Today in Cleantech

It’s finally here! Yesterday, California Public Utility Commission issued what it expects to be its official rules for managing the security and privacy of utility customer energy data when it comes to smart meters, home energy management devices and every other potential gadget and business case that can be attached to the smart grid. We’ve covered many of the key issues surrounding this groundbreaking ruling, including the CPUC’s interesting definitions of just how customers’ data should be treated, and how utilities and their business partners should be held liable for protecting its privacy and security. The ruling also requires California’s big three utilities — Pacific Gas & Electric, Southern California Edison and San Diego Gas & Electric — to roll out all the smart grid/home energy technology pilots they’ve been putting off for the past few years, which should make for some interesting smart grid projects to come in the months ahead. I’ll be keeping a close eye on developments on the smart grid front here in California, but not from this site — as of today, I’ll be leaving my post as GigaOM Pro’s Green IT curator. It’s been a pleasure writing for you all, and I look forward to staying in touch with you amidst my future endeavors in the green technology field. Cheers!

What Local Social Commerce Needs to Really Take Off

Last week, a handful of local e-commerce and interactive marketing announcements from Groupon, eBay, and others hinted at future accelerators for the already-hot social commerce space. For social commerce to really take off, suppliers must tap national marketing budgets, fine-tune personalized offers and expand beyond customer acquisition into retention.

Today in Social emerges as the acquirer of buzz-monitoring company Radian6. This appears to be a good match for the future mining of social media big data in support of CRM and enterprise business intelligence. Matthew Ingram runs down the deal, and notes the trend of enterprise software socialization. Some observers wonder at the price, as Salesforce says the acquisition will add $45 million in incremental FY sales. Others see this as competitive with a previous Salesforce investment in Seesmic. But Seesmic feels a lot more consumer-y or small-business-ish, while Radian6 appears more like an enterprise toolset. Seesmic front-ends and plug-ins should complement to the Salesforce offering. Meanwhile, another company in the enterprise social media space, Jive, is beefing up its board. Could an IPO be coming?

How Online Startups can Build Audiences on the Cheap

Last week, two prominent investors declared in blog posts that key marketing tactics favored by consumer startups were no longer viable. There’s no more free lunch, they said, you can’t build an audience off of search engine optimization or Facebook anymore. The truth is, there never was any free lunch, and no single marketing tactic – by itself – is ever enough.

Today in Social

Remember when dotcom Super Bowl ads heralded The End? Not to be a doomsayer or anything, but social commerce startups are in the game, or nearby. AllThingsD wonders if Groupon’s spot – added at the last minute when somebody backed out, likely for $3 million – will flop or pay off. Groupon’s using edgy agency CP+B for its creative, and the Super Bowl should be about branding rather than making a big, server-crashing offer. But we’ll see. Groupon was already in the pregame show, where it will be joined by number two daily deal site LivingSocial. LivingSocial seems to have done well by a massive offer that may or may not have been funded by Amazon, that’s got a big stake in the company. It says 40% of the 1.2 million takers came from viral passalong, but does that mean they were new customers?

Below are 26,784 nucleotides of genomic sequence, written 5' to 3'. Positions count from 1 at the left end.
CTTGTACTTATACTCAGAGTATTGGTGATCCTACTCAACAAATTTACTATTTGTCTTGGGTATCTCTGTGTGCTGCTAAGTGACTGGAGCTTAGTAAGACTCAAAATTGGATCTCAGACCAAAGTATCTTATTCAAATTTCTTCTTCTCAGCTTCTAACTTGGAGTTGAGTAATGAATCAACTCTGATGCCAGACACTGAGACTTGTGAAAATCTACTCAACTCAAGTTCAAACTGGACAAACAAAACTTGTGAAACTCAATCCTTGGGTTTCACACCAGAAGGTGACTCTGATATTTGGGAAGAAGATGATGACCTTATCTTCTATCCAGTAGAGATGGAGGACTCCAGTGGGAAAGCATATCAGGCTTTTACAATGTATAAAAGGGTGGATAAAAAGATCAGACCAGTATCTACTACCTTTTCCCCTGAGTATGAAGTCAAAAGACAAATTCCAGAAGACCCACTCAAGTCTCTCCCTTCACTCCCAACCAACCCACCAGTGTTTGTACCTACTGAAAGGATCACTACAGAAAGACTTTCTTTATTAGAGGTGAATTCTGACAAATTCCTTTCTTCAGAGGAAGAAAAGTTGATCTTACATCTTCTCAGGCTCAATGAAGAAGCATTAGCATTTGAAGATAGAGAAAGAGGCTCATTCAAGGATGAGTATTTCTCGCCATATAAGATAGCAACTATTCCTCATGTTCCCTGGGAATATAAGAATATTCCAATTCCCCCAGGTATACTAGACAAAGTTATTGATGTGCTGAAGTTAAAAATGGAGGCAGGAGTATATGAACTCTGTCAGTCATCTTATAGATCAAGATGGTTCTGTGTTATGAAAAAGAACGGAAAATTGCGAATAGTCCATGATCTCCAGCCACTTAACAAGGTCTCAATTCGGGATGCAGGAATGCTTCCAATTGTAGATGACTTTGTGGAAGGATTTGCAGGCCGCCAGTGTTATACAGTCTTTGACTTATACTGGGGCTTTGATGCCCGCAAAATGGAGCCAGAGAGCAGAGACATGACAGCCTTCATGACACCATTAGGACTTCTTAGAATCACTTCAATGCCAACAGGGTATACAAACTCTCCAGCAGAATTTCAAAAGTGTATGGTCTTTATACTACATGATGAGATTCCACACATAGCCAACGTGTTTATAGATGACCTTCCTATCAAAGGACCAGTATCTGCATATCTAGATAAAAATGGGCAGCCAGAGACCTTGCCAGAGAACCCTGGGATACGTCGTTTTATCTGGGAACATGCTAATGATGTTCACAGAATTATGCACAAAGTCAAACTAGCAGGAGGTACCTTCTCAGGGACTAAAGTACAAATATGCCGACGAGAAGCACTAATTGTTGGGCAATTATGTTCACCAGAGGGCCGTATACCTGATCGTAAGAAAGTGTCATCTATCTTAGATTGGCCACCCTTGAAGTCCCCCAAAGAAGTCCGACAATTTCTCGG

The Business That Powers Local Social Media

“Local” and “social” go together like bread and butter. Add “mobile” and you’ve a trio of hot technologies that’s attracting capital from investors and big companies alike. For consumers, there are obvious synergistic experiences: mobility is local by definition, as are many social activities like physical-world shopping and going out for entertainment. But what’s the business that is driving this trio right now?

Smart Meters: Time for a Customer Service Reboot

Utilities, it’s finally time to come to terms with Bakersfield’s smart meter debacle. You would think that after PG&E’s experience no one would want to follow in the same footsteps,yet here we are all these months later witnessing a repeat of those events in Texas. Now it’s Oncore’s turn to deal with unwanted publicity and the cost of re-testing its meters. So what’s the lesson for utilities gearing up for smart meter installations? Simply put, the time has come to reboot your relationship with consumers. Here’s how.

Why Carriers Should Care About Customer Care

It didn’t take Nostradamus to forecast customer-service snags as Google moves into the very different — and very complicated — world of handset retailing. But last week’s stumbles illustrate just how crucial customer care is in an age when nearly all of us depend heavily on being connected at any time, any place. And they underscore the huge opportunity that exists for carriers to leverage their experience in dealing directly with consumers.